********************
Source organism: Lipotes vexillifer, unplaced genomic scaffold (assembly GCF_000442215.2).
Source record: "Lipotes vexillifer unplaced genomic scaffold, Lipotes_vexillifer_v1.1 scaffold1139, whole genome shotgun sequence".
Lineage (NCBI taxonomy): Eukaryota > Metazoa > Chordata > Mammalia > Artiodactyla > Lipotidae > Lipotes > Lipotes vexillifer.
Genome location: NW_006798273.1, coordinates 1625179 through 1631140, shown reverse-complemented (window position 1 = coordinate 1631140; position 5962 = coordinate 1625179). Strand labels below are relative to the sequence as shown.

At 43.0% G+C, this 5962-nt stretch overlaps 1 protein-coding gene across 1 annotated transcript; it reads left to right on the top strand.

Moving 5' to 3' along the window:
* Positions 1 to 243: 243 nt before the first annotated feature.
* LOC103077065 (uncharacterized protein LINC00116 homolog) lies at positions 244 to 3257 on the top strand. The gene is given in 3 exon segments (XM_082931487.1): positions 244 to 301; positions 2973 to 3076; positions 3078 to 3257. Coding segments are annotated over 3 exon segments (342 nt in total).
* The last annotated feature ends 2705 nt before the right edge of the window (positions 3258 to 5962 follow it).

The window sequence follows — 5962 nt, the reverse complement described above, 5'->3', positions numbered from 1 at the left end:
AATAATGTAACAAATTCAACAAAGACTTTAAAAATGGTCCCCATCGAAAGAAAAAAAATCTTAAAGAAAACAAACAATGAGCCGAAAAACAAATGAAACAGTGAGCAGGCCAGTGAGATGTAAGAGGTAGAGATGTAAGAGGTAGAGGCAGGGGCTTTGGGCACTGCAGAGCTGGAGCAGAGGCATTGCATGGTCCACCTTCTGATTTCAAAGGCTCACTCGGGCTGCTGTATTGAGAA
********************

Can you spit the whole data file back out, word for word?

Source organism: Lipotes vexillifer, unplaced genomic scaffold (assembly GCF_000442215.2).
Source record: "Lipotes vexillifer unplaced genomic scaffold, Lipotes_vexillifer_v1.1 scaffold1139, whole genome shotgun sequence".
Lineage (NCBI taxonomy): Eukaryota > Metazoa > Chordata > Mammalia > Artiodactyla > Lipotidae > Lipotes > Lipotes vexillifer.
Genome location: NW_006798273.1, coordinates 1625179 through 1631140, shown reverse-complemented (window position 1 = coordinate 1631140; position 5962 = coordinate 1625179). Strand labels below are relative to the sequence as shown.

At 43.0% G+C, this 5962-nt stretch overlaps 1 protein-coding gene across 1 annotated transcript; it reads left to right on the top strand.

Moving 5' to 3' along the window:
* Positions 1 to 243: 243 nt before the first annotated feature.
* LOC103077065 (uncharacterized protein LINC00116 homolog) lies at positions 244 to 3257 on the top strand. The gene is given in 3 exon segments (XM_082931487.1): positions 244 to 301; positions 2973 to 3076; positions 3078 to 3257. Coding segments are annotated over 3 exon segments (342 nt in total).
* The last annotated feature ends 2705 nt before the right edge of the window (positions 3258 to 5962 follow it).

The window sequence follows — 5962 nt, the reverse complement described above, 5'->3', positions numbered from 1 at the left end:
AATAATGTAACAAATTCAACAAAGACTTTAAAAATGGTCCCCATCGAAAGAAAAAAAATCTTAAAGAAAACAAACAATGAGCCGAAAAACAAATGAAACAGTGAGCAGGCCAGTGAGATGTAAGAGGTAGAGATGTAAGAGGTAGAGGCAGGGGCTTTGGGCACTGCAGAGCTGGAGCAGAGGCATTGCATGGTCCACCTTCTGATTTCAAAGGCTCACTCGGGCTGCTGTATTGAGAA